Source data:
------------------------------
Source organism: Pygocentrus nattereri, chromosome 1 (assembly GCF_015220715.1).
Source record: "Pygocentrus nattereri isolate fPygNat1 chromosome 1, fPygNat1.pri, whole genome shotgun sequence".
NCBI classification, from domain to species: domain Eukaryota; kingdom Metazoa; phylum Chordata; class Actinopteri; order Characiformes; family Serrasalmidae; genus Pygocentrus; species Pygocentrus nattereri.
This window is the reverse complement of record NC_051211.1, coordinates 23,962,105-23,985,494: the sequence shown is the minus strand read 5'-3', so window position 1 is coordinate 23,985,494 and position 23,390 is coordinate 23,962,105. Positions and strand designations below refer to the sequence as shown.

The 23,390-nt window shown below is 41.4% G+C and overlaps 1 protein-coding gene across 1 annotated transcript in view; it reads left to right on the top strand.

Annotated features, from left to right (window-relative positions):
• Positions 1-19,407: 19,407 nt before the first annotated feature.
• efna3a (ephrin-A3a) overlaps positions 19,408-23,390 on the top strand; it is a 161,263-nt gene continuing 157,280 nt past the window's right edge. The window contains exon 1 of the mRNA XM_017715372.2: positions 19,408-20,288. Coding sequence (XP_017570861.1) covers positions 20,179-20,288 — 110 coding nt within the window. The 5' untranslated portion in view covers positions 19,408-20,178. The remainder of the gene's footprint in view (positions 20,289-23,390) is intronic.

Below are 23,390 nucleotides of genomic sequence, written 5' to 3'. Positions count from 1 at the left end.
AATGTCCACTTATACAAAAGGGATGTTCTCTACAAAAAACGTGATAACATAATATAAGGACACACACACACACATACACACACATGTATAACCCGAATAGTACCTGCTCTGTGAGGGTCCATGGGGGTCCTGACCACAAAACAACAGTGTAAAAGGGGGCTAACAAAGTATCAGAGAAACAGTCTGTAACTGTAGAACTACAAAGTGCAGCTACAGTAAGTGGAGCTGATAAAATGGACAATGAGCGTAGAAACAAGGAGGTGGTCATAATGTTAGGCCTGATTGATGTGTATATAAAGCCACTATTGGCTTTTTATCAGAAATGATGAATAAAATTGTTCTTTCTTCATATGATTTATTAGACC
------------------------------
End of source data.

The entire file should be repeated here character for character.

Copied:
Source organism: Pygocentrus nattereri, chromosome 1 (assembly GCF_015220715.1).
Source record: "Pygocentrus nattereri isolate fPygNat1 chromosome 1, fPygNat1.pri, whole genome shotgun sequence".
NCBI classification, from domain to species: domain Eukaryota; kingdom Metazoa; phylum Chordata; class Actinopteri; order Characiformes; family Serrasalmidae; genus Pygocentrus; species Pygocentrus nattereri.
This window is the reverse complement of record NC_051211.1, coordinates 23,962,105-23,985,494: the sequence shown is the minus strand read 5'-3', so window position 1 is coordinate 23,985,494 and position 23,390 is coordinate 23,962,105. Positions and strand designations below refer to the sequence as shown.

The 23,390-nt window shown below is 41.4% G+C and overlaps 1 protein-coding gene across 1 annotated transcript in view; it reads left to right on the top strand.

Annotated features, from left to right (window-relative positions):
• Positions 1-19,407: 19,407 nt before the first annotated feature.
• efna3a (ephrin-A3a) overlaps positions 19,408-23,390 on the top strand; it is a 161,263-nt gene continuing 157,280 nt past the window's right edge. The window contains exon 1 of the mRNA XM_017715372.2: positions 19,408-20,288. Coding sequence (XP_017570861.1) covers positions 20,179-20,288 — 110 coding nt within the window. The 5' untranslated portion in view covers positions 19,408-20,178. The remainder of the gene's footprint in view (positions 20,289-23,390) is intronic.

Below are 23,390 nucleotides of genomic sequence, written 5' to 3'. Positions count from 1 at the left end.
AATGTCCACTTATACAAAAGGGATGTTCTCTACAAAAAACGTGATAACATAATATAAGGACACACACACACACATACACACACATGTATAACCCGAATAGTACCTGCTCTGTGAGGGTCCATGGGGGTCCTGACCACAAAACAACAGTGTAAAAGGGGGCTAACAAAGTATCAGAGAAACAGTCTGTAACTGTAGAACTACAAAGTGCAGCTACAGTAAGTGGAGCTGATAAAATGGACAATGAGCGTAGAAACAAGGAGGTGGTCATAATGTTAGGCCTGATTGATGTGTATATAAAGCCACTATTGGCTTTTTATCAGAAATGATGAATAAAATTGTTCTTTCTTCATATGATTTATTAGACC